The next year is going to be interesting, to say the least. Apple's going to have to sell people on the idea that that Macs are the perfect "information appliance", and that they don't need those other things (like games) that Windows machines have, at least right away. Good luck to them.

--Peace

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Joined: Dec 19 2003
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Factors forgotten . . . the best of both worlds

I think that the views about Apple closing up its personal computer division are premature, to say the least. Think about it. With the MacIntel architecture, a full speed PC emulator is now not only feasible, but probable. Think that this is a coincidence? When/if this scenario comes to pass, think of the number of people that will switch over to the Mac platform. MicroSoft will also benefit, as their market share will just increase.

Mutant_Pie

astro_rob's picture
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The End Of The Personal Computer?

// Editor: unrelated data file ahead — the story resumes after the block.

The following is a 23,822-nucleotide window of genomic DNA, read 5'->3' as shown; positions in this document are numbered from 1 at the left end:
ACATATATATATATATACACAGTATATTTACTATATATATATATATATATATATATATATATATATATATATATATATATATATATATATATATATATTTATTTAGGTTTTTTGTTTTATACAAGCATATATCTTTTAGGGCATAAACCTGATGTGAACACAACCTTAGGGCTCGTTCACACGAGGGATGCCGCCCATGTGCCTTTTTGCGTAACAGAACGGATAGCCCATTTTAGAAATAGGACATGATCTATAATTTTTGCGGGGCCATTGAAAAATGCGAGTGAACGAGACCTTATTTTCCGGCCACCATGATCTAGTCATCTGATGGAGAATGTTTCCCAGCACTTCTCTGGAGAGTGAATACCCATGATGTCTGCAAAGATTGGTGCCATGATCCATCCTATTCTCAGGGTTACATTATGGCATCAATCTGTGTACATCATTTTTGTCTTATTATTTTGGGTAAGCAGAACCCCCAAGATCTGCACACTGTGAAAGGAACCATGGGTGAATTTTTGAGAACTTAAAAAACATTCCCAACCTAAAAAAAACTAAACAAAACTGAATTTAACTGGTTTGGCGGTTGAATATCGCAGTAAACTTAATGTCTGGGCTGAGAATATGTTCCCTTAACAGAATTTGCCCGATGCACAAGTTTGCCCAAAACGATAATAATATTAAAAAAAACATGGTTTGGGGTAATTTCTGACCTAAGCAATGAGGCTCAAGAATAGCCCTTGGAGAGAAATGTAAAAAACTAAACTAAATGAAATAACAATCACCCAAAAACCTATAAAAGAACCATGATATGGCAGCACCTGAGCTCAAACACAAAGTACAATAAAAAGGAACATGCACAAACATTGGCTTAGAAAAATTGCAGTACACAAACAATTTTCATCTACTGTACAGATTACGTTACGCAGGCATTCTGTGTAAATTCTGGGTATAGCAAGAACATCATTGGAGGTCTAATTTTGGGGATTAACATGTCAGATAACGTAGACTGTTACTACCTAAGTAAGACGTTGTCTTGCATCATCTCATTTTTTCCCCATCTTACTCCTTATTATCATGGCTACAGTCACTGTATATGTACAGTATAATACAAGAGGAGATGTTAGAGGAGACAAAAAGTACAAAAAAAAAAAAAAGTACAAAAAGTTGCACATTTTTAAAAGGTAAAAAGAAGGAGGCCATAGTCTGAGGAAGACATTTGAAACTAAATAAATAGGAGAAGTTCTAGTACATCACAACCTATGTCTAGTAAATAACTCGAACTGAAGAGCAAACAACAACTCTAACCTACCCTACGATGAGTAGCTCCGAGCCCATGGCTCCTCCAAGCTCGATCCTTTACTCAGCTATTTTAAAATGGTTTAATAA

It's not just Apple that I'm thinking about here, it's every computer manufacturer. The day is coming when PC's (and the MacIntel descendants) evolve into nothing more than souped up "dumb terminals", I fear. Already, a trend is underway to port some applications to the Internet; there are already some sites that will allow you to do word processing, for instance.
Imagine, if you will, your home, circa 2025. You have a large, flat screen, perhaps less than a centimeter in depth, that measures over a meter and a half across. This is your main source for entertainment and communications, hanging like a painting, replete with a clear plastic frame. Behind this panel are a multitude of circuits; its brain. There is no comparing the computers we use today to it, it is simply that much further ahead. But, it's not a true computer. While it has a keyboard and pointer device, it isn't a true computer, it's a thin, thin client. The OS doesn't matter (a UNIX descendant, most likely).